A group of landowners from Desoto Parish were in court Tuesday discussing an ongoing lawsuit against Chesapeake for unpaid mineral rights.

The land owners live in Stonewall and said Chesapeake is deriving and producing gas from homeowner’s properties nearby, but those homeowners are not being paid properly or fairly for that production.

Allen and Linda Johnson and a dozen of their neighbors filed the lawsuit against Chesapeake back in 2016. Johnson said he started sending letters to Chesapeake in 2009 after he noticed he wasn’t getting the payments from gas being produced on his land.

“It’s been very stressful to be honest. We’ve been fighting this since 2009. It’s taking up a lot of our time. We’ve had several people in our section that’s passed away that didn’t get to enjoy the mineral rights. So it’s been stressful and they’ve put us through the mill,” said Allen Johnson, Stonewall land owner.

He said finally received a payment after filing the lawsuit, but he says it’s not for the right amount and he’s still owed money.

“We just think Allen and his neighbors need to be paid their fair share. The law provides for what that fair share is. All were trying to do is have Chesapeake comply with the law,” said Andrew Martin, associate attorney, Johnson v. Chesapeake La.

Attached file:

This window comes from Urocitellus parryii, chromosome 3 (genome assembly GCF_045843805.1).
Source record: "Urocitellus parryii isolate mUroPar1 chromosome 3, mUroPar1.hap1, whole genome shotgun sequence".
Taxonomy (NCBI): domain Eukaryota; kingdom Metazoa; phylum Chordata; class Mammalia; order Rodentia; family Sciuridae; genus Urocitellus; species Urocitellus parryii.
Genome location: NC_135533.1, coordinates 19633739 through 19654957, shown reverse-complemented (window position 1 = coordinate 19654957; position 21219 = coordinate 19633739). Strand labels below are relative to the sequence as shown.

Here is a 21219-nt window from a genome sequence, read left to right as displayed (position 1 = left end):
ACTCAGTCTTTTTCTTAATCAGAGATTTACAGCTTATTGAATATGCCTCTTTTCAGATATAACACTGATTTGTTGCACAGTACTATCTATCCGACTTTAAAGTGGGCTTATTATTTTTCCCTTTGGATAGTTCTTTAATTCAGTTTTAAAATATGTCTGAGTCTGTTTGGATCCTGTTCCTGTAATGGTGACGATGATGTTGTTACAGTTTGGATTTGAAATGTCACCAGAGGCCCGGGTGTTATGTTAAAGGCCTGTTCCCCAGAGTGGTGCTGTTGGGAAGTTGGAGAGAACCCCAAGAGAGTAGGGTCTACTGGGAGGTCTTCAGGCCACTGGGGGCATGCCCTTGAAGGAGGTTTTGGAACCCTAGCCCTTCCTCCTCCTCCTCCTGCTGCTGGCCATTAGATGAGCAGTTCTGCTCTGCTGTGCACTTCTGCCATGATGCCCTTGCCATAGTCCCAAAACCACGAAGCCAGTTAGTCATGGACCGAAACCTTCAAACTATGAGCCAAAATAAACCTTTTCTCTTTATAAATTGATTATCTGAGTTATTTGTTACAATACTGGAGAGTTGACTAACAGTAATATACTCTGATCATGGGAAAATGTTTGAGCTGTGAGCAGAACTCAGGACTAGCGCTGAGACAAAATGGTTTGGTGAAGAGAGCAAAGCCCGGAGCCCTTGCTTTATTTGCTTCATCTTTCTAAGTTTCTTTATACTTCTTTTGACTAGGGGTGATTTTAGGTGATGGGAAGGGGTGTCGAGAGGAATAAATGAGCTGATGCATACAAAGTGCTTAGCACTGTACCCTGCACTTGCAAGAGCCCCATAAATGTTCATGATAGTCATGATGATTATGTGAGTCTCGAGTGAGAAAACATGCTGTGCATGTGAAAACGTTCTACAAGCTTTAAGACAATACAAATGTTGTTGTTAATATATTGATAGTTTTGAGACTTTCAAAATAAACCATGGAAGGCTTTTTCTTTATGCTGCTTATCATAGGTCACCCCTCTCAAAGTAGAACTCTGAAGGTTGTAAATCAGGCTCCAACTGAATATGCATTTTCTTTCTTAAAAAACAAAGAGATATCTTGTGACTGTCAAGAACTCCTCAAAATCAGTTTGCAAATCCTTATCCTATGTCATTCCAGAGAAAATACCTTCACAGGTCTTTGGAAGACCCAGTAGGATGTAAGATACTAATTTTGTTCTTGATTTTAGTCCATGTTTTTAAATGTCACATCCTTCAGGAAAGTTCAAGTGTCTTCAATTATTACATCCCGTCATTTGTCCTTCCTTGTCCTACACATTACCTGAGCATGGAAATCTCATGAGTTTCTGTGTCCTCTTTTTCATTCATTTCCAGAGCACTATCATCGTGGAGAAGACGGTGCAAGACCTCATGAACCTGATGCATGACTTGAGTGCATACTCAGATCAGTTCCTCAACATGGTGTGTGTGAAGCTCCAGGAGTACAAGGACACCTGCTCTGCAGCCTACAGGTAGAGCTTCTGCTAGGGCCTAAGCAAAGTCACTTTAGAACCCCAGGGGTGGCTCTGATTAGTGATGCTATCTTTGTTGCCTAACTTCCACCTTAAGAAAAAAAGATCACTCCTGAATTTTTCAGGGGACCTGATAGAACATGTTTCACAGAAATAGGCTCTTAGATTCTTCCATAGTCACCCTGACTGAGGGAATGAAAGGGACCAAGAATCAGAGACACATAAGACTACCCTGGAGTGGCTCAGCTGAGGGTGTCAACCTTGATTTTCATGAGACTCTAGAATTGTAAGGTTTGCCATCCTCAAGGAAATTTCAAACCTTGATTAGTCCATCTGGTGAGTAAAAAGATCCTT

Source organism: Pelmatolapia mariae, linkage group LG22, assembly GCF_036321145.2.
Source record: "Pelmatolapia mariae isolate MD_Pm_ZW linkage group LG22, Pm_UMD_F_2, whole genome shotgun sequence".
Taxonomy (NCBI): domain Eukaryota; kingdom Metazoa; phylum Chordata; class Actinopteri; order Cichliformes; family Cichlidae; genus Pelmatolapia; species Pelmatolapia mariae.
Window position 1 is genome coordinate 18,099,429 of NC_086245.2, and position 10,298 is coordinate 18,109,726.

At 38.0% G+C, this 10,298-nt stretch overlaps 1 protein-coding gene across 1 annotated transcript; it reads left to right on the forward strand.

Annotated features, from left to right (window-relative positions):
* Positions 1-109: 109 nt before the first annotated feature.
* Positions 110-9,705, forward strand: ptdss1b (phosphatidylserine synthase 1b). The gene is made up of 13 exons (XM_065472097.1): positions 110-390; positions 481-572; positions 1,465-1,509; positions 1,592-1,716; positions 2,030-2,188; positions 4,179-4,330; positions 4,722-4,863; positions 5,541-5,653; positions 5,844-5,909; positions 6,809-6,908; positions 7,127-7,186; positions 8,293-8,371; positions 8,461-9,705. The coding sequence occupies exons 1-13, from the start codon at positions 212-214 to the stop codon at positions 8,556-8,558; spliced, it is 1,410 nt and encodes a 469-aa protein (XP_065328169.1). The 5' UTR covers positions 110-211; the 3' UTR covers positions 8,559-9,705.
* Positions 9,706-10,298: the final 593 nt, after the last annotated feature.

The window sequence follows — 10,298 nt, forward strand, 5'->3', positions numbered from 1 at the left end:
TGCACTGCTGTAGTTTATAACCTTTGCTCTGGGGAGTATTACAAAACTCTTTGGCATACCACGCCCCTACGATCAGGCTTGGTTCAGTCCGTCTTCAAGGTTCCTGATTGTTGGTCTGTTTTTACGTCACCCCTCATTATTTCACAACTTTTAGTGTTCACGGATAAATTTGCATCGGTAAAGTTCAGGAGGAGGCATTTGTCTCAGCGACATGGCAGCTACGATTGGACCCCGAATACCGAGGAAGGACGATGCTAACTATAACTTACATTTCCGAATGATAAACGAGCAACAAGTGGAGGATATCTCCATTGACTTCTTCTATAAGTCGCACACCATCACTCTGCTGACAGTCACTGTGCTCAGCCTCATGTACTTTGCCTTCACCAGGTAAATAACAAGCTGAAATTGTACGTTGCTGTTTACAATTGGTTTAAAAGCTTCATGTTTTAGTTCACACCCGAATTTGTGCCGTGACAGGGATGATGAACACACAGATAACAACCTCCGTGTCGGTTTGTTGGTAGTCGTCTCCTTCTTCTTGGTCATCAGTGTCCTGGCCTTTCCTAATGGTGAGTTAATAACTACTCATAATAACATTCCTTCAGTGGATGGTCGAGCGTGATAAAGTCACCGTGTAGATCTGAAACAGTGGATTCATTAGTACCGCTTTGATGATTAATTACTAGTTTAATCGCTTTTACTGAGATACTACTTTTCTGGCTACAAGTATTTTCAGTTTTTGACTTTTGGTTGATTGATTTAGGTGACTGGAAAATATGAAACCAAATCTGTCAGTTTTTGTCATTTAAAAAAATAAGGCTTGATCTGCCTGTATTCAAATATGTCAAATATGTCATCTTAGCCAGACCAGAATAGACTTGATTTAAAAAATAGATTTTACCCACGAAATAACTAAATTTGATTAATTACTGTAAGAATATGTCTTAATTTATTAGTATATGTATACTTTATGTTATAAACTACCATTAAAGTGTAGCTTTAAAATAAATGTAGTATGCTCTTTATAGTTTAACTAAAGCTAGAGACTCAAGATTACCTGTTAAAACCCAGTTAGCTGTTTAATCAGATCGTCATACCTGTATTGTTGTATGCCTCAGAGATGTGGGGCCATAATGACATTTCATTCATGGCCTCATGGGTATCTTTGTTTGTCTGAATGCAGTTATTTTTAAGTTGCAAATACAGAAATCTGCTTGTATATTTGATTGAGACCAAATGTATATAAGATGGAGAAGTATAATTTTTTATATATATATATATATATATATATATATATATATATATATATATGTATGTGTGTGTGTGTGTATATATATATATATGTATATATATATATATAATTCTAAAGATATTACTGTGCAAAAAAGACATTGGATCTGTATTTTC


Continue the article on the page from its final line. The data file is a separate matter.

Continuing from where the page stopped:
Their lawsuit claims Chesapeake deducted “post-production” cost but never told the land owners what those costs were. Chesapeake’s attorneys argue the land owners fall under an ownership category where they’re not entitled to recovering any of those post-production costs, basically saying they’re not owed anything. 

Johnson’s attorney argues the land owners are being taken advantage of by the oil and gas company. 

“The case is about property rights, the rights of owners and land. What happens when an oil company comes in to develop on their area when they don’t consent and the right to be paid for the mineral development for their property,” said Grant Summers, lead attorney, Johnson v. Chesapeake La. 

In court, District Court Judge Maurice Hicks said this is an unique case not necessarily covered under current mineral rights code. He’ll consider both arguments for a later decision.  

Around a dozen land owners were in court Tuesday. Summers expects it to go to trial sometime in 2019.